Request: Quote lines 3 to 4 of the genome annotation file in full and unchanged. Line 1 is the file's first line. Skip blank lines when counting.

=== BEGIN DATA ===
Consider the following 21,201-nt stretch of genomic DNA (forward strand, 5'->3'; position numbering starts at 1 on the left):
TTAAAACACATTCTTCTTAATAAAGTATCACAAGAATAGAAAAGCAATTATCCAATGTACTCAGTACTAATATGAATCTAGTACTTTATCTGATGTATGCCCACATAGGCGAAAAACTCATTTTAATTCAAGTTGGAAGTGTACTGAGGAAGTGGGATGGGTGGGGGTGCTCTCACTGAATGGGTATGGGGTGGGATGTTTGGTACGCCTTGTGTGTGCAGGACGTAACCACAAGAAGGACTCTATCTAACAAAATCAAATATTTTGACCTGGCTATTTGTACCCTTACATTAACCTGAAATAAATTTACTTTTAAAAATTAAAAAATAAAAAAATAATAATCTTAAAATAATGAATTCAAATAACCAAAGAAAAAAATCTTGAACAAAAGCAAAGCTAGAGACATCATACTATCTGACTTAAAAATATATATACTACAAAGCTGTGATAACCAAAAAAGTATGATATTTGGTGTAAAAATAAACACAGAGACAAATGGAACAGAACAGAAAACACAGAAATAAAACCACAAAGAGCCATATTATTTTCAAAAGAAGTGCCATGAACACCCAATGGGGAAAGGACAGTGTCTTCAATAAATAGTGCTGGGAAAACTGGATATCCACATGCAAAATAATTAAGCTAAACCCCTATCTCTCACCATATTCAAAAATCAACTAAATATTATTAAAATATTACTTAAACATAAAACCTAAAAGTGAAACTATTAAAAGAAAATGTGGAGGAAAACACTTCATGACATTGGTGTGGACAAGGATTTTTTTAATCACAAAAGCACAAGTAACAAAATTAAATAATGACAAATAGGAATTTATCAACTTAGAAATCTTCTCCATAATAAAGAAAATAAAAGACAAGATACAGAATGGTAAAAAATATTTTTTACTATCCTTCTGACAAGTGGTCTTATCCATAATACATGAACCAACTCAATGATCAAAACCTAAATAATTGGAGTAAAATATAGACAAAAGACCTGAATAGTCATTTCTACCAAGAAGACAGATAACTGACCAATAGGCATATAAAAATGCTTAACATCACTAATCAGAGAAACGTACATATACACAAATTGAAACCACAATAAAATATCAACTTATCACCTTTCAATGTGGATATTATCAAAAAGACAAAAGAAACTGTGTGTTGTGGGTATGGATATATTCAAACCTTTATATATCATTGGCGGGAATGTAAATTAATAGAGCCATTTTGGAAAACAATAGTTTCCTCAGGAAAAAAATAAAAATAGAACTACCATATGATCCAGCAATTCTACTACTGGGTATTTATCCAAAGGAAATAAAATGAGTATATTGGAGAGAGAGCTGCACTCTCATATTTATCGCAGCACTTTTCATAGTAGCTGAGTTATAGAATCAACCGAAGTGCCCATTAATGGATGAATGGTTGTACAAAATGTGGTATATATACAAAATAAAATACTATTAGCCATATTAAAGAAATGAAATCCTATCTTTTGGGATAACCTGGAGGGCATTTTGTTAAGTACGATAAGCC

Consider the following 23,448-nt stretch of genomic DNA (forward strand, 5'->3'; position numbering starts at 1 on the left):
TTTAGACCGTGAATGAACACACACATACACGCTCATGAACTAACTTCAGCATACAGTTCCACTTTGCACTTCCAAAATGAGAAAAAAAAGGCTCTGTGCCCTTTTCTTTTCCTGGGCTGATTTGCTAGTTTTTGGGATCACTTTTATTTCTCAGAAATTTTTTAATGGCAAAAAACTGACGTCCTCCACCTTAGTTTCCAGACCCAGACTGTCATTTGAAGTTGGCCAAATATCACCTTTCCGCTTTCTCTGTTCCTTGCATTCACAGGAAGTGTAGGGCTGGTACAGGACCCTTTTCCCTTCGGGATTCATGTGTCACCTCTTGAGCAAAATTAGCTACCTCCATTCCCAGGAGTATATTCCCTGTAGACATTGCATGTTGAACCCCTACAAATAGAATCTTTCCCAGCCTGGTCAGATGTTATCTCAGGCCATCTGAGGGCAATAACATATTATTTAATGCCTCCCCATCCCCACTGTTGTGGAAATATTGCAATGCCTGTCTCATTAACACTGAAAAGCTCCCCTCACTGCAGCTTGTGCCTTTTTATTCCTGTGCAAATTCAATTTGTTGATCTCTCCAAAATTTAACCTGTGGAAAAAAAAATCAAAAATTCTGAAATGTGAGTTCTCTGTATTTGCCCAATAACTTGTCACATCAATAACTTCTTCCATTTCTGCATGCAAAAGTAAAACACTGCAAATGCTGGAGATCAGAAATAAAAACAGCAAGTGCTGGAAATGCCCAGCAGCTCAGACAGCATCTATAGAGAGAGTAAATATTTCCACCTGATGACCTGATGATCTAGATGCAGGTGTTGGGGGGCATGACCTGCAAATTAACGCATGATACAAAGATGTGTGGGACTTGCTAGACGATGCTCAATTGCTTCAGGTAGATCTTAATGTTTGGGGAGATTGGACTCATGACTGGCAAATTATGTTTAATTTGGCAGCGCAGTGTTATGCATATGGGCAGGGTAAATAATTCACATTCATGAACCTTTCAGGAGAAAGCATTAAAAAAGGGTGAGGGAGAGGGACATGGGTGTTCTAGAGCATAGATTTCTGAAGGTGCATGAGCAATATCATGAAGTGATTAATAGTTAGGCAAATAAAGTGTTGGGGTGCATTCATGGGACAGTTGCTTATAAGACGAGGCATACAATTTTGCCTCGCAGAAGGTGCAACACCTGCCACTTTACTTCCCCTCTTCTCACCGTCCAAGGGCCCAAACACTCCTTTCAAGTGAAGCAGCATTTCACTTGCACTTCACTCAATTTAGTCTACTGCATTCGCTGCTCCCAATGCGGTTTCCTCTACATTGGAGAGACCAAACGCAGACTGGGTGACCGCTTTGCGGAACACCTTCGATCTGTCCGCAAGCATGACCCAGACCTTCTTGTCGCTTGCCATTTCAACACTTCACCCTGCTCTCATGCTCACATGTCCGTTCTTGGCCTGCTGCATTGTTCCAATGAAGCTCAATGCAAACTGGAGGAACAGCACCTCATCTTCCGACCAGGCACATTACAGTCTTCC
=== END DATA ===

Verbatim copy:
Consider the following 23,448-nt stretch of genomic DNA (forward strand, 5'->3'; position numbering starts at 1 on the left):
TTTAGACCGTGAATGAACACACACATACACGCTCATGAACTAACTTCAGCATACAGTTCCACTTTGCACTTCCAAAATGAGAAAAAAAAGGCTCTGTGCCCTTTTCTTTTCCTGGGCTGATTTGCTAGTTTTTGGGATCACTTTTATTTCTCAGAAATTTTTTAATGGCAAAAAACTGACGTCCTCCACCTTAGTTTCCAGACCCAGACTGTCATTTGAAGTTGGCCAAATATCACCTTTCCGCTTTCTCTGTTCCTTGCATTCACAGGAAGTGTAGGGCTGGTACAGGACCCTTTTCCCTTCGGGATTCATGTGTCACCTCTTGAGCAAAATTAGCTACCTCCATTCCCAGGAGTATATTCCCTGTAGACATTGCATGTTGAACCCCTACAAATAGAATCTTTCCCAGCCTGGTCAGATGTTATCTCAGGCCATCTGAGGGCAATAACATATTATTTAATGCCTCCCCATCCCCACTGTTGTGGAAATATTGCAATGCCTGTCTCATTAACACTGAAAAGCTCCCCTCACTGCAGCTTGTGCCTTTTTATTCCTGTGCAAATTCAATTTGTTGATCTCTCCAAAATTTAACCTGTGGAAAAAAAAATCAAAAATTCTGAAATGTGAGTTCTCTGTATTTGCCCAATAACTTGTCACATCAATAACTTCTTCCATTTCTGCATGCAAAAGTAAAACACTGCAAATGCTGGAGATCAGAAATAAAAACAGCAAGTGCTGGAAATGCCCAGCAGCTCAGACAGCATCTATAGAGAGAGTAAATATTTCCACCTGATGACCTGATGATCTAGATGCAGGTGTTGGGGGGCATGACCTGCAAATTAACGCATGATACAAAGATGTGTGGGACTTGCTAGACGATGCTCAATTGCTTCAGGTAGATCTTAATGTTTGGGGAGATTGGACTCATGACTGGCAAATTATGTTTAATTTGGCAGCGCAGTGTTATGCATATGGGCAGGGTAAATAATTCACATTCATGAACCTTTCAGGAGAAAGCATTAAAAAAGGGTGAGGGAGAGGGACATGGGTGTTCTAGAGCATAGATTTCTGAAGGTGCATGAGCAATATCATGAAGTGATTAATAGTTAGGCAAATAAAGTGTTGGGGTGCATTCATGGGACAGTTGCTTATAAGACGAGGCATACAATTTTGCCTCGCAGAAGGTGCAACACCTGCCACTTTACTTCCCCTCTTCTCACCGTCCAAGGGCCCAAACACTCCTTTCAAGTGAAGCAGCATTTCACTTGCACTTCACTCAATTTAGTCTACTGCATTCGCTGCTCCCAATGCGGTTTCCTCTACATTGGAGAGACCAAACGCAGACTGGGTGACCGCTTTGCGGAACACCTTCGATCTGTCCGCAAGCATGACCCAGACCTTCTTGTCGCTTGCCATTTCAACACTTCACCCTGCTCTCATGCTCACATGTCCGTTCTTGGCCTGCTGCATTGTTCCAATGAAGCTCAATGCAAACTGGAGGAACAGCACCTCATCTTCCGACCAGGCACATTACAGTCTTCC